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Older Motherhood Has Its Risks

Childbirth after 35 may increase health problems for women as they age

MONDAY, April 1, 2002 (HealthDayNews) -- Women who have babies after they turn 35 may set themselves up for some serious health problems after age 50, including an increased risk of heart disease.

Reporting in the current edition of the journal Women's Health Issues, an Ohio State University researcher offers new evidence that having a baby later in life appears to increase a woman's risk of diabetes, hypertension, high cholesterol, and vision and dental problems as she ages.

However, the news isn't all bad.

Women who had children after age 35 also had a slightly reduced risk of stroke, and were less likely to suffer from a loss of bone density as they grew older.

"We're really not certain why we saw this difference in health outcomes, and we don't know if these women would have developed these problems anyway. But compared to women who had all their children before age 35, we saw a definite difference in the health of those who had children after age 35," says study author Angelo A. Alonzo.

What the study suggests, he says, is women shouldn't rely on advances in reproductive technology to postpone child-bearing simply because they don't want to have children when they are young.

"Maybe women don't have as much of a choice as they think they do because of these long-term health consequences," Alonzo says.

Because the study is the first of its kind to look at these factors, the results remain a mystery.

One possible explanation, Alonzo says, is that "it may well be that these women are at risk for heart disease anyway, and being pregnant elevates those risks."

This could be the result of pregnancy-related complications they experience because of being older at the time of childbirth, he adds.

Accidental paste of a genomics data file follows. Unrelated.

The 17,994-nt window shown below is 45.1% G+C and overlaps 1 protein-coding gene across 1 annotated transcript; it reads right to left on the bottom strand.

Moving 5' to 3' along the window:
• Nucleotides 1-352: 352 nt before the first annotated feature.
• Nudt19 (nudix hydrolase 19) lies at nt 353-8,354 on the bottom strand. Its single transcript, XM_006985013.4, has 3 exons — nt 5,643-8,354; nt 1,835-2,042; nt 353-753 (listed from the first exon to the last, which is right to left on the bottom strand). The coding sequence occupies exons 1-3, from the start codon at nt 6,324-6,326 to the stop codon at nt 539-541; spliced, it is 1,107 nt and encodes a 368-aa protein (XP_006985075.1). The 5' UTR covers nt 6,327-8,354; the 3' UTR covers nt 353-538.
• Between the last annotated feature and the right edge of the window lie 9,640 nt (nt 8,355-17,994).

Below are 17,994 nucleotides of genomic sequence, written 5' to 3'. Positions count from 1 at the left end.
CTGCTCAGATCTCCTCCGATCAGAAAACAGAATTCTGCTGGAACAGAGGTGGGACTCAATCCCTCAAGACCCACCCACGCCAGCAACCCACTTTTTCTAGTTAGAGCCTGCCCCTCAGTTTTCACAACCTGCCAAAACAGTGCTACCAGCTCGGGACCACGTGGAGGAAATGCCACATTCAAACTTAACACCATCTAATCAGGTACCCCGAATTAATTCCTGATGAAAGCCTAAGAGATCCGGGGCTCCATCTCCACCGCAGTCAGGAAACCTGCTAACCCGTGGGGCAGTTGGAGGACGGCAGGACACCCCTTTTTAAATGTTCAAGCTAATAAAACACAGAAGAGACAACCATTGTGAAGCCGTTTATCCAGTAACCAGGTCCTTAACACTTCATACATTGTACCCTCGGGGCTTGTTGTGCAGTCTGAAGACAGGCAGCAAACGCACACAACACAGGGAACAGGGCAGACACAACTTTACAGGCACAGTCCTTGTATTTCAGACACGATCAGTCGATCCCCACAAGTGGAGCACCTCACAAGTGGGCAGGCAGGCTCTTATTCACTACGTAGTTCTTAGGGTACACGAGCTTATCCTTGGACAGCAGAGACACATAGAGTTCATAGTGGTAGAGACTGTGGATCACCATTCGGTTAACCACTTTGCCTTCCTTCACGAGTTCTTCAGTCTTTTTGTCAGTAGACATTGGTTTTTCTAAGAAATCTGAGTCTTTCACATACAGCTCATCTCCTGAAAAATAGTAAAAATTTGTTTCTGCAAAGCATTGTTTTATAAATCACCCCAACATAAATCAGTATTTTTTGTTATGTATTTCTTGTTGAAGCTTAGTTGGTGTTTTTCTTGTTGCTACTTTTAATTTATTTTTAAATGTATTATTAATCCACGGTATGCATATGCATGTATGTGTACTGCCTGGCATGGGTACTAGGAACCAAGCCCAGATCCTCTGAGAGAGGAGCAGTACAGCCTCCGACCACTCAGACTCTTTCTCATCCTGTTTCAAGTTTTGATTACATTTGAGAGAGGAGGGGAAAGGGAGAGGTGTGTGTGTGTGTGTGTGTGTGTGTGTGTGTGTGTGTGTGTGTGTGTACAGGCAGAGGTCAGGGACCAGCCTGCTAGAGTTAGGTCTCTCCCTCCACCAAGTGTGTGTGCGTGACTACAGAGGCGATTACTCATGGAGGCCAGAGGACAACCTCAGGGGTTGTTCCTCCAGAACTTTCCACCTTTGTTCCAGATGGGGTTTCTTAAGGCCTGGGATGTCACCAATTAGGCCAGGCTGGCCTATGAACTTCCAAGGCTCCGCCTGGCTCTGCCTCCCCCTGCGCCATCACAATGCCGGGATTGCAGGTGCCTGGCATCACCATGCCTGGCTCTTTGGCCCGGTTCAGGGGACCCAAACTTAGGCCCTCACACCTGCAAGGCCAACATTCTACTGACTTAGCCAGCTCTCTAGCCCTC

Some experts in maternal-fetal medicine think that explanation makes the most sense.

"My suspicion is that the age effect is confounded by the higher rate of preeclampsia among such older [mothers]," says Dr. Charles Lockwood, chairman of obstetrics and gynecology at New York University Medical Center. Preeclampsia is a form of pregnancy-related high blood pressure that is more common among mothers over age 35.

In addition, pregnancy-related diabetes -- known as gestational diabetes -- is also higher in older mothers, which experts say could also increase health risks similar to what Alonzo's study found.

The study focused on the medical records of 6,559 women who were part of the National Health and Nutrition Examination III -- an extensive public health study conducted from 1988 to 1994 on 10,649 women between the ages of 50 and 90.

Alonzo divided the women into the following categories: Those who gave birth before and after age 35 (1,294 women), and those who gave birth for the first time after age 35 (130 women). The control group of 5,135 women had completed their childbearing by age 35.

Using medical charts and physician notes on the women from age 50 forward, Alonzo then compared data on the group who had completed their childbearing by age 35 to those who give birth to children after age 35 -- regardless of whether they had also had children at a younger age.

He then adjusted for factors that could affect health status, including age, race, family income and health insurance coverage, total number of births, menopausal status and smoking history.

Comparing the health after age 50 of women who had no children after age 35 to those who did, Alonzo found: the older mothers had almost a 40 percent increase in congestive heart failure; a 10 percent increase in heart attack; almost a 30 percent increase in diastolic and systolic blood pressure; almost a 25 percent increase in triglycerides (blood fats); and a 25 percent increase in blood sugar or diabetes. They also had a higher percentage of vision and dental problems.

"What concerns me the most is that all of the factors seem to cluster around cardiovascular disease," Alonzo says.

What To Do

To learn more about the risks of pregnancy-related high blood pressure, visit The Preeclampsia Foundation. For more information on diabetes and pregnancy, check out this fact sheet from the National Institute of Child Health and Human Development.

SOURCES: Angelo A. Alonzo, Ph.D., researcher, department of sociology, Ohio State University, Columbus, Ohio; Charles Lockwood, M.D., chairman, obstetrics and gynecology, New York University School of Medicine, and director, obstetrics and gynecology, Bellevue Medical Center, New York City; January-February 2002 Women's Health Issues
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